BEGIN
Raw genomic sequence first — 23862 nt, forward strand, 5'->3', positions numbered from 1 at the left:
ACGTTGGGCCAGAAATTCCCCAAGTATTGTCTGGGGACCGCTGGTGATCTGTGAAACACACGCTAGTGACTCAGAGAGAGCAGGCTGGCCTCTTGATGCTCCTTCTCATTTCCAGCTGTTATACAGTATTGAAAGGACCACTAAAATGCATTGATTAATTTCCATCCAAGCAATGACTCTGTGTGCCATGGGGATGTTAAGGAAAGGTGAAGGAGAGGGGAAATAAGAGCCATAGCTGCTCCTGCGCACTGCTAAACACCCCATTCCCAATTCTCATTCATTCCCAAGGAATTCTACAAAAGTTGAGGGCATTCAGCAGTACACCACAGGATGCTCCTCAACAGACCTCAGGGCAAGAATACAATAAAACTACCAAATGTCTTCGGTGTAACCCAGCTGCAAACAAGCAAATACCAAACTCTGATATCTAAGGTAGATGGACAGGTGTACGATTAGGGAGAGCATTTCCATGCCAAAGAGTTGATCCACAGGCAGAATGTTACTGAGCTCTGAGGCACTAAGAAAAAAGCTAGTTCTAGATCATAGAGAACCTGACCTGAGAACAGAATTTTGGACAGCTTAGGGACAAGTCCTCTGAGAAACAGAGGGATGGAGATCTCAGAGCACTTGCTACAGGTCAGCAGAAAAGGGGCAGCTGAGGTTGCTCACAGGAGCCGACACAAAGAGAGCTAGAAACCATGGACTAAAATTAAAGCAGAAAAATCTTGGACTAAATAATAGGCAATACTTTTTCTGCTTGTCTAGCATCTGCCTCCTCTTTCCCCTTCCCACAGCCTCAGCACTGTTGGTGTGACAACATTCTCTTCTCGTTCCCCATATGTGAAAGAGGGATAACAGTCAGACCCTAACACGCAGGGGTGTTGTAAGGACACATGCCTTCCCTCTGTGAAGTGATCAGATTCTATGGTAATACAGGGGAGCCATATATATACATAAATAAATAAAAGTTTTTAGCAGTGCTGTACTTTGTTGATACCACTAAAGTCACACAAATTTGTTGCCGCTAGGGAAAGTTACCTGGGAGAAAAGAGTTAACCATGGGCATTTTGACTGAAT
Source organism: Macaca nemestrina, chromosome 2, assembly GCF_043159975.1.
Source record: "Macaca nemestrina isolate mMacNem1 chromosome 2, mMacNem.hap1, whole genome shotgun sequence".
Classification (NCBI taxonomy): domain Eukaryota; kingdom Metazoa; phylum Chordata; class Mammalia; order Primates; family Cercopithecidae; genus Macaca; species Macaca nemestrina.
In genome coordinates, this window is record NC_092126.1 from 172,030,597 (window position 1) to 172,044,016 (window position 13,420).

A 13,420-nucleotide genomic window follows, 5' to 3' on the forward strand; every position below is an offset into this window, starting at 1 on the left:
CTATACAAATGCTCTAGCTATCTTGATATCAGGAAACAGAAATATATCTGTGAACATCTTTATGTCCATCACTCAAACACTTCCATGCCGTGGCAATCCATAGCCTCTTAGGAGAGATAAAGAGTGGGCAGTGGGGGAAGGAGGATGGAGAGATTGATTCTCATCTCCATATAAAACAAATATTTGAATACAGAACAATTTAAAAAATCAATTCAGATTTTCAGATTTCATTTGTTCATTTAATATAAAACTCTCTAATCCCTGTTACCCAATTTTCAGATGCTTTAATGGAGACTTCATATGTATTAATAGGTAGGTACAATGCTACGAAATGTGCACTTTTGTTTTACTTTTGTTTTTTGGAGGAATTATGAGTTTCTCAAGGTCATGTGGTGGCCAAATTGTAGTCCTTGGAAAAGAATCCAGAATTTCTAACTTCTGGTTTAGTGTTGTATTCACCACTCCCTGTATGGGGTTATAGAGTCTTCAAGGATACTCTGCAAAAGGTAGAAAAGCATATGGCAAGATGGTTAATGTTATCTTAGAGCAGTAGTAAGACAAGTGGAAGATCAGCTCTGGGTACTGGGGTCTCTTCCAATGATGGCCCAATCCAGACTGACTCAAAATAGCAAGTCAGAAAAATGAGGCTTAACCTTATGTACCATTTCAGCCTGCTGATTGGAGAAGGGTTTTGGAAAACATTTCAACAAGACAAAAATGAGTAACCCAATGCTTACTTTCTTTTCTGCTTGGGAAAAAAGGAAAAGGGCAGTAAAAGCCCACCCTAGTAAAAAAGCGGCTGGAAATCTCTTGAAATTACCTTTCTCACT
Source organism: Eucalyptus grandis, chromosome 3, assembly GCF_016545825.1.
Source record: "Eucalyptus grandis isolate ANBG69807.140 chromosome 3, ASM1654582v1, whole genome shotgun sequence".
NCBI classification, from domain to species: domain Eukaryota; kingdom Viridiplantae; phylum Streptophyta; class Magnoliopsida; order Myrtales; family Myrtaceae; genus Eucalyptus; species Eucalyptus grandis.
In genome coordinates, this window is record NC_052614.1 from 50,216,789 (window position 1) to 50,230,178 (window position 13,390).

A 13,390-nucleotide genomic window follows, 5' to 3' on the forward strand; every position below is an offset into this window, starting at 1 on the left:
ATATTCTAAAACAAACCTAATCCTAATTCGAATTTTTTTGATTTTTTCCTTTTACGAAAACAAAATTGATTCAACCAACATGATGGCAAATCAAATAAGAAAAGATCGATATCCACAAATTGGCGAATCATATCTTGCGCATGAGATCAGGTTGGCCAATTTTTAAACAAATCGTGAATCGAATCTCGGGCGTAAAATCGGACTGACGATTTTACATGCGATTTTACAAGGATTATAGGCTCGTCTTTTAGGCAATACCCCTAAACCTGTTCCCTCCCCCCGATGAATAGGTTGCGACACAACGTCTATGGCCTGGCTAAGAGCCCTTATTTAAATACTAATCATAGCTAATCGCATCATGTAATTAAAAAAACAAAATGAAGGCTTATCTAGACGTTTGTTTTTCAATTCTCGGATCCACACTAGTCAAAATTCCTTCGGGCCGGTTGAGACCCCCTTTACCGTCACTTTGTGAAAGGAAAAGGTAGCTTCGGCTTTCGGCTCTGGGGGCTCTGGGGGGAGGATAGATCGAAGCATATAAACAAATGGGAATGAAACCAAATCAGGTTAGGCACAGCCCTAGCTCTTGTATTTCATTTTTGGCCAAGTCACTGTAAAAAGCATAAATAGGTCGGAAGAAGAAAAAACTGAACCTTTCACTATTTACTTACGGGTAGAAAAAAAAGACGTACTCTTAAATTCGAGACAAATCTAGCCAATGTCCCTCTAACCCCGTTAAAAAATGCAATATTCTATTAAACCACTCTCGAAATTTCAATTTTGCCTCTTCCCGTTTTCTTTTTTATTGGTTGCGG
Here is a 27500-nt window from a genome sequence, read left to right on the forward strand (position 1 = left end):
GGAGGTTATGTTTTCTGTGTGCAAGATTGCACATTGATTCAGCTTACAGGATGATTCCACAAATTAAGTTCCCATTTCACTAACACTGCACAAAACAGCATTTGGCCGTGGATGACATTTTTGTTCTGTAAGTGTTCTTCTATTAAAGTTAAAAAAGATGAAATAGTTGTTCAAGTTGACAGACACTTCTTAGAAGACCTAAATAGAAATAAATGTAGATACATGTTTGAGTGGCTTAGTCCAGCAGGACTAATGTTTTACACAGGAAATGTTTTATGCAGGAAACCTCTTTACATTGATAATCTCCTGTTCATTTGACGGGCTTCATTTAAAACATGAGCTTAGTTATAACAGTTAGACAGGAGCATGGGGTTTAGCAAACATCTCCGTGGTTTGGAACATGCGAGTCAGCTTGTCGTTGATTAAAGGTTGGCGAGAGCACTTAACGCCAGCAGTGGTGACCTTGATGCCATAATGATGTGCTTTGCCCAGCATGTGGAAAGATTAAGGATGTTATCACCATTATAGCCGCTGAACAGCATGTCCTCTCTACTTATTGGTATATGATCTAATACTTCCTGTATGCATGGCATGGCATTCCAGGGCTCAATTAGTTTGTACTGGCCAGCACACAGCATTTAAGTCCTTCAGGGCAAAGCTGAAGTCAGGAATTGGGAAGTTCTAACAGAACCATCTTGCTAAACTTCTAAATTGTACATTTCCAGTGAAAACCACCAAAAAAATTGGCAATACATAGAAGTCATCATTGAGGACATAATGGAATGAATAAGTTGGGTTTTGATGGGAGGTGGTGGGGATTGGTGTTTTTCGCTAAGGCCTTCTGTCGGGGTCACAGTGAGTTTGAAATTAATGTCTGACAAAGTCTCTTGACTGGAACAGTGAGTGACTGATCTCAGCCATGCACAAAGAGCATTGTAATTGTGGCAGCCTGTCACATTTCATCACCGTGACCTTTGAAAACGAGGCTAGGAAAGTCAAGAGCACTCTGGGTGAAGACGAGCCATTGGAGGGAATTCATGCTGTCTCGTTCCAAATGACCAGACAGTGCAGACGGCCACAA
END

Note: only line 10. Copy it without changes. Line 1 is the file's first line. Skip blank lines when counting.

Source record: "Eucalyptus grandis isolate ANBG69807.140 chromosome 3, ASM1654582v1, whole genome shotgun sequence".